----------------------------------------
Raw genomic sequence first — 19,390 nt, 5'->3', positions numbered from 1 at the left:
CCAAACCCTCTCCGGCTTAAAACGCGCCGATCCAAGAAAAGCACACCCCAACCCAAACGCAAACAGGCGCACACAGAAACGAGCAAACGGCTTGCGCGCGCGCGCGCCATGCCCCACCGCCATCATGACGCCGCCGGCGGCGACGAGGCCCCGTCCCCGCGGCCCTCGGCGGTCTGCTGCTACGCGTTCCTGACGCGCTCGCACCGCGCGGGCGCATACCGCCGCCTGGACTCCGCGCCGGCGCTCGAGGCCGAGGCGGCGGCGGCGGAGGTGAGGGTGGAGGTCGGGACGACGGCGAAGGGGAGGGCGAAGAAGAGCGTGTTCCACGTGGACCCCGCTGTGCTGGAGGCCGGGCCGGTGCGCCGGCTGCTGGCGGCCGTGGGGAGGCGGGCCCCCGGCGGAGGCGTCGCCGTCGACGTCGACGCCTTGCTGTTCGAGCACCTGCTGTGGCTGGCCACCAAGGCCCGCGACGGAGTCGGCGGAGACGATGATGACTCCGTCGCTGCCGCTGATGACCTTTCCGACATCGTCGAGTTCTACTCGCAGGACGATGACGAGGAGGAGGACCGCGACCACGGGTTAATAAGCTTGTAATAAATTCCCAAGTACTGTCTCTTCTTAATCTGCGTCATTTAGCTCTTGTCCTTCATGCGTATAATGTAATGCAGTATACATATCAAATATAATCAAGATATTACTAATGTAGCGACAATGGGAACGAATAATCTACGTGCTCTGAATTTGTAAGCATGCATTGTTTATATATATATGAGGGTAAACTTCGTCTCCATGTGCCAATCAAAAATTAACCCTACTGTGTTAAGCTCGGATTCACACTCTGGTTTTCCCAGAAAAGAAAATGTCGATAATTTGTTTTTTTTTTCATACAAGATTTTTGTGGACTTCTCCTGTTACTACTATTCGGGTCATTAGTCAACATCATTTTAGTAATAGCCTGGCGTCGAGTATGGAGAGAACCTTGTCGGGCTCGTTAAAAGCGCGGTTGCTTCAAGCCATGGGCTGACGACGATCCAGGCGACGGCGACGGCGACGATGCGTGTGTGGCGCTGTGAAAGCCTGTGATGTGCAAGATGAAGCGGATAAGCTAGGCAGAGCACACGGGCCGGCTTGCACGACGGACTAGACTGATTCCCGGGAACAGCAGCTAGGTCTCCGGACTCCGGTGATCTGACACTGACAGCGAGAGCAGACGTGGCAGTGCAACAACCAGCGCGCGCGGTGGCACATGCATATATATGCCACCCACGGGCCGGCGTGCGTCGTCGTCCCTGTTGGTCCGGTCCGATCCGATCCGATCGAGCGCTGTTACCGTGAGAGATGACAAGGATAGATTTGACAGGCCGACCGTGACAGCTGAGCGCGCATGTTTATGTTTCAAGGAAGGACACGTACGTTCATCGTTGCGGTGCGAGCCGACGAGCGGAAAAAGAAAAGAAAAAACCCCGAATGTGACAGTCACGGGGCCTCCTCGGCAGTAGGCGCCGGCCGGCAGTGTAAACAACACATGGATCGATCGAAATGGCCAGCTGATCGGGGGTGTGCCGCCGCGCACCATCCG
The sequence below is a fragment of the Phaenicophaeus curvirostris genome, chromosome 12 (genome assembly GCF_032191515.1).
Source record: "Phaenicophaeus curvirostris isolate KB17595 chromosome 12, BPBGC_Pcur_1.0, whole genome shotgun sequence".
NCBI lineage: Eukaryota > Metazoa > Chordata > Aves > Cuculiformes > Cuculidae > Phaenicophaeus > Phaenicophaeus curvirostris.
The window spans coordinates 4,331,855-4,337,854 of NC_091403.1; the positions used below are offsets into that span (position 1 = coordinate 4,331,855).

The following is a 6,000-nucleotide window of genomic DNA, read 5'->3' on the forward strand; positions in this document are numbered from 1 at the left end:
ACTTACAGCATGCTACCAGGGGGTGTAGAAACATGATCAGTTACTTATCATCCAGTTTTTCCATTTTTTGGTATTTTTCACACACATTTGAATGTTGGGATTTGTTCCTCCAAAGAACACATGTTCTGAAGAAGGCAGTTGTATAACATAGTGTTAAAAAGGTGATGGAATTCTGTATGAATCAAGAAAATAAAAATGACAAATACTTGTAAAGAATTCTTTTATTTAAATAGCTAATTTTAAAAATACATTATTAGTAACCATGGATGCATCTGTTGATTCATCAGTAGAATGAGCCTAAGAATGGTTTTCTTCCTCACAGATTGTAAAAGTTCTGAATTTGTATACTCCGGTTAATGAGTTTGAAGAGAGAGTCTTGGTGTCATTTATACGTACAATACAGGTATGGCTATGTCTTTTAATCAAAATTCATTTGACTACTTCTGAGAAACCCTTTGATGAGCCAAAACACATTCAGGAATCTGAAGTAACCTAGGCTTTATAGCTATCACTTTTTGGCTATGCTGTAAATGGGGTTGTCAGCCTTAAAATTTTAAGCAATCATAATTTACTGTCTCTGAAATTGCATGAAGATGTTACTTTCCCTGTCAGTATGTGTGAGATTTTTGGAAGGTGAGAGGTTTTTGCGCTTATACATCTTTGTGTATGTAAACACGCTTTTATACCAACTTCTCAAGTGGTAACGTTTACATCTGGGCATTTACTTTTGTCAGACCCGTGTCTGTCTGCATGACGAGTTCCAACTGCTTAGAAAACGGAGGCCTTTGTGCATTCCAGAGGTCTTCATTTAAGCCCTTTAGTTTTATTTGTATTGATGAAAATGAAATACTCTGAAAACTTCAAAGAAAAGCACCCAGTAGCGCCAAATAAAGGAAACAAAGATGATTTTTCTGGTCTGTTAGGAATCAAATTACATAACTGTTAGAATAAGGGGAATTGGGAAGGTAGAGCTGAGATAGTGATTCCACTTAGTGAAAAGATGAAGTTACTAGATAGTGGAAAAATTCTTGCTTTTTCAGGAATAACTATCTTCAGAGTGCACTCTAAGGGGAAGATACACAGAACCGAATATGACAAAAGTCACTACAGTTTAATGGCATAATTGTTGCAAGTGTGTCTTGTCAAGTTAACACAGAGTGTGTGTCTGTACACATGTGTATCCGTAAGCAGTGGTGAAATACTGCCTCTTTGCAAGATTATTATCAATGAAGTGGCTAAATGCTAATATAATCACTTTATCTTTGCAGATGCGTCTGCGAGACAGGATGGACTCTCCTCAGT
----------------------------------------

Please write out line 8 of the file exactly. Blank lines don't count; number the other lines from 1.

ACTTACAGCATGCTACCAGGGGGTGTAGAAACATGATCAGTTACTTATCATCCAGTTTTTCCATTTTTTGGTATTTTTCACACACATTTGAATGTTGGGATTTGTTCCTCCAAAGAACACATGTTCTGAAGAAGGCAGTTGTATAACATAGTGTTAAAAAGGTGATGGAATTCTGTATGAATCAAGAAAATAAAAATGACAAATACTTGTAAAGAATTCTTTTATTTAAATAGCTAATTTTAAAAATACATTATTAGTAACCATGGATGCATCTGTTGATTCATCAGTAGAATGAGCCTAAGAATGGTTTTCTTCCTCACAGATTGTAAAAGTTCTGAATTTGTATACTCCGGTTAATGAGTTTGAAGAGAGAGTCTTGGTGTCATTTATACGTACAATACAGGTATGGCTATGTCTTTTAATCAAAATTCATTTGACTACTTCTGAGAAACCCTTTGATGAGCCAAAACACATTCAGGAATCTGAAGTAACCTAGGCTTTATAGCTATCACTTTTTGGCTATGCTGTAAATGGGGTTGTCAGCCTTAAAATTTTAAGCAATCATAATTTACTGTCTCTGAAATTGCATGAAGATGTTACTTTCCCTGTCAGTATGTGTGAGATTTTTGGAAGGTGAGAGGTTTTTGCGCTTATACATCTTTGTGTATGTAAACACGCTTTTATACCAACTTCTCAAGTGGTAACGTTTACATCTGGGCATTTACTTTTGTCAGACCCGTGTCTGTCTGCATGACGAGTTCCAACTGCTTAGAAAACGGAGGCCTTTGTGCATTCCAGAGGTCTTCATTTAAGCCCTTTAGTTTTATTTGTATTGATGAAAATGAAATACTCTGAAAACTTCAAAGAAAAGCACCCAGTAGCGCCAAATAAAGGAAACAAAGATGATTTTTCTGGTCTGTTAGGAATCAAATTACATAACTGTTAGAATAAGGGGAATTGGGAAGGTAGAGCTGAGATAGTGATTCCACTTAGTGAAAAGATGAAGTTACTAGATAGTGGAAAAATTCTTGCTTTTTCAGGAATAACTATCTTCAGAGTGCACTCTAAGGGGAAGATACACAGAACCGAATATGACAAAAGTCACTACAGTTTAATGGCATAATTGTTGCAAGTGTGTCTTGTCAAGTTAACACAGAGTGTGTGTCTGTACACATGTGTATCCGTAAGCAGTGGTGAAATACTGCCTCTTTGCAAGATTATTATCAATGAAGTGGCTAAATGCTAATATAATCACTTTATCTTTGCAGATGCGTCTGCGAGACAGGATGGACTCTCCTCAGT